He made his Trump pot, the Rise Up pot. It is a perfect example of Virgil expressing his political views. He made that in 2016, right when the new administration was coming on board. It was crazy. 

The vessel in question features the former president. Ortiz calls it one of his prediction pots, “I completed it in December 2016. If you recall, the Dakota Access Pipeline protest was in full form. If you view all angles of the vessel, it tells a story of heartbreak, turbulence, and corruption that will eventually eat away at politicians from the inside out. This piece speaks volumes for all to rise up and empower ourselves for the greater good.”[1]

We got pushback when we first unveiled it. There were specific people that just completely stopped communication. It was obvious why. It was eventually acquired by a couple from Colorado. They reached out to us and said, “Hey!” Of course, my job is to vet everybody. I've got to chat with people before the invitation is made for them to come over to Virgil’s studio. It’s kind of the big deal for a collector to get a studio visit with Virgil. We just don't – you’ve got to know who you're allowing to go there. So I set up the meeting with the couple and V [Tish’s short-hand for Virgil]. They were so astonished by his story and the description of the designs around the pot. They said, “We've got to have this.” Rise Up found a new home that day. 

When I think back, I felt we should be careful. He did get some pushback. I could feel it was bothering him, but then he came out of this space that he was in, and he said, “No, I'm not going to be silenced. I'm an artist, and I'm allowed to create. If folks don't appreciate or agree with what I'm saying, it's okay. We just keep it moving.” Once I adapted to his attitude, we're cool. I just had to say, “Okay. You know, you're right.” If we're gonna work in unison, hand-in-hand, I have to be able to go, “Okay,” and just yield – have some faith. What's the worst thing that can happen? It's not like we're awful people trying to send a horrible message. We're talking about truthful things – real things – that have happened to indigenous folks. And other folks.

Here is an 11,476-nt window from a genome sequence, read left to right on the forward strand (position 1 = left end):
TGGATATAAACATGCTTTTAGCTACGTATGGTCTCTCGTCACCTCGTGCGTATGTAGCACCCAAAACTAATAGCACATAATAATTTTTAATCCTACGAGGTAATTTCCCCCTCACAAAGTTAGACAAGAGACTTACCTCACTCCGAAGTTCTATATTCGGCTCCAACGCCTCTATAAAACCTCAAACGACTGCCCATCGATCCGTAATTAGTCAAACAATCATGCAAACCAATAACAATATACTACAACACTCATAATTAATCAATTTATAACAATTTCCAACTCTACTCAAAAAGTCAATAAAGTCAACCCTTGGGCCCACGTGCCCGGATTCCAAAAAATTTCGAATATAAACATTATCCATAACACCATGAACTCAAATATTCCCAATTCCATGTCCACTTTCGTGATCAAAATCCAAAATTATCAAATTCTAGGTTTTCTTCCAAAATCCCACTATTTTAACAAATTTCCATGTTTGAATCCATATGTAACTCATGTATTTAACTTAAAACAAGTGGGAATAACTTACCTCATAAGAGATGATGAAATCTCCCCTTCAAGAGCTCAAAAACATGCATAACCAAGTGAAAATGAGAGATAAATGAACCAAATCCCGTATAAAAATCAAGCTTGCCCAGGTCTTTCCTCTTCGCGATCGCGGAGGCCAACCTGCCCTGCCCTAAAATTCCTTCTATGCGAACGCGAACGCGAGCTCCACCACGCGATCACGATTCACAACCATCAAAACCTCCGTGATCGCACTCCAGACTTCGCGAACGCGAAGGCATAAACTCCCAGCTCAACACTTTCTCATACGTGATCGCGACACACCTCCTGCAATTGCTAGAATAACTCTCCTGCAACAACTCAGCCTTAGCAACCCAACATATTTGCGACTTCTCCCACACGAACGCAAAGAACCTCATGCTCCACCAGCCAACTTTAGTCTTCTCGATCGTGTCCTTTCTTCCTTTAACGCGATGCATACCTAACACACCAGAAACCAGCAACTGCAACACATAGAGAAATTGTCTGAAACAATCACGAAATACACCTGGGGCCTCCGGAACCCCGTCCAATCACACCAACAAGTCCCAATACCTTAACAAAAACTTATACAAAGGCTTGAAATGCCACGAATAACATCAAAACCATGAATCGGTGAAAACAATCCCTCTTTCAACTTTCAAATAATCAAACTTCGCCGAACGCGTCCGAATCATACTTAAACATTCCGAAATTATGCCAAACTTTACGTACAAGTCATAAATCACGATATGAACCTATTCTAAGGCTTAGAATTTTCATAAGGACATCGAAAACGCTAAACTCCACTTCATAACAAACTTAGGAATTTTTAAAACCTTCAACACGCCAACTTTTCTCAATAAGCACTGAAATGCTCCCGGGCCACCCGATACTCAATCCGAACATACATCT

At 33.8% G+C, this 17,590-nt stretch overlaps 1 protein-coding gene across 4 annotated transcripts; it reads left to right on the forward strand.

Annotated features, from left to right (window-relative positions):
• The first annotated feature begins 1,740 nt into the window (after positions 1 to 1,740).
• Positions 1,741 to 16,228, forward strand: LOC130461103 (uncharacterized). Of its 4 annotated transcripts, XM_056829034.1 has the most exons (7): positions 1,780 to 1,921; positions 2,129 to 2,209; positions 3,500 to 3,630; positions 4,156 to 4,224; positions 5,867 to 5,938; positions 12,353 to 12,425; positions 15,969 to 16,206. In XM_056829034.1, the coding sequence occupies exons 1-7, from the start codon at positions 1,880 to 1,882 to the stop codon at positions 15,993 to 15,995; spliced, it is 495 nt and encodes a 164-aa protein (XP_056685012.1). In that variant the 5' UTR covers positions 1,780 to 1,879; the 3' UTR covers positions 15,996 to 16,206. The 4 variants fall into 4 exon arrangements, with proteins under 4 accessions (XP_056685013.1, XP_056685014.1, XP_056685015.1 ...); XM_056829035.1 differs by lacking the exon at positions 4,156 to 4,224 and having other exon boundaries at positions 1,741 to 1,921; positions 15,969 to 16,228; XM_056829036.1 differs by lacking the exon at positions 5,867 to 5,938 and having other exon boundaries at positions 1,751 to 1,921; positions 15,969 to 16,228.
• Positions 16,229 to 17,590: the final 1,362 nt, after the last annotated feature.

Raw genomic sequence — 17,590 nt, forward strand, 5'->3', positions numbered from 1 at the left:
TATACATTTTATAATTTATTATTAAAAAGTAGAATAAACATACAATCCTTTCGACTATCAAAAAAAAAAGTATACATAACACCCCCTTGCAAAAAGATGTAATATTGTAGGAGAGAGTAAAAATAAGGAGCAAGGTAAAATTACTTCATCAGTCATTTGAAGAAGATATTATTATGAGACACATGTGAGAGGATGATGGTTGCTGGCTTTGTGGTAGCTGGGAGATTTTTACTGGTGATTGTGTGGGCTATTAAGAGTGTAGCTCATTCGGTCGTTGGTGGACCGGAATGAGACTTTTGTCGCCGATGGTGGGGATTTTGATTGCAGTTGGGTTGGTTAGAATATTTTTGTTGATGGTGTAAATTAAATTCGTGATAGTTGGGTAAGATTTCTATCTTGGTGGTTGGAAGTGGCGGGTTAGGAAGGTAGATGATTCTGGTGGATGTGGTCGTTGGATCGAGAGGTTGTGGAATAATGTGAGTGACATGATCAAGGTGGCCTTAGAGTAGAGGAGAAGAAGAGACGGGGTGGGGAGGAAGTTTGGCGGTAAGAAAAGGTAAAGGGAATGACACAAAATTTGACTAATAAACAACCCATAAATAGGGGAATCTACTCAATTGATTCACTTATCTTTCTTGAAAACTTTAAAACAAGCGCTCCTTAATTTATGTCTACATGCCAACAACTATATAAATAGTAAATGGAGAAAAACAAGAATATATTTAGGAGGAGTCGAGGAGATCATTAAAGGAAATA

SP: Artists have been recording and responding to history throughout time. 

TA: Yes, we just have to navigate carefully and tactfully. You know, when you listen to Virgil describe his art, he's quite funny. He doesn't get on his high horse and he’s a great storyteller.

SP: Tish, this is a great opener to start to understand the depth of your relationship with Virgil, but will you share your own background in business and in the arts? How did you came to work with Virgil in a professional capacity?

TA: Sure. I'm from Cochiti Pueblo. My mother's from Cochiti Pueblo. My father is from Ohkay Owingeh, which is up in northern New Mexico. As soon as I graduated from high school, I was like, I'm out of here. I had no interest in going to college. I just wanted out – off the res, and I wanted to go somewhere. I wanted to go to a city. I hitched a ride with my high school classmate and I headed up to Denver, Colorado. My first job was as a restaurant hostess for one of the most popular restaurants in downtown Denver called Marlowe’s. I did that gig until I turned twenty-one. I became their bookkeeper and did that for several years – there’s my accounting background. Then, I want to say in the late eighties, I moved to LA, my first job in Los Angeles was for a German-owned tour company. I started off answering the phone calls. They were so impressed with my skills that I went up to sales. Then I kicked ass in sales and got into product development. Then I became their computer geek until they went under in the late nineties. Next I got a phone call out of the blue to come work for a Mexican-owned airline. I’d never been to Mexico. I got on the plane. I went to La Paz and Baja, Mexico, met with the owner, got back to Los Angeles, walked into my apartment that day, the phone rang, and they said, “The job is yours.” Eventually I got into management within the travel industry, but it's always been sales and marketing for me.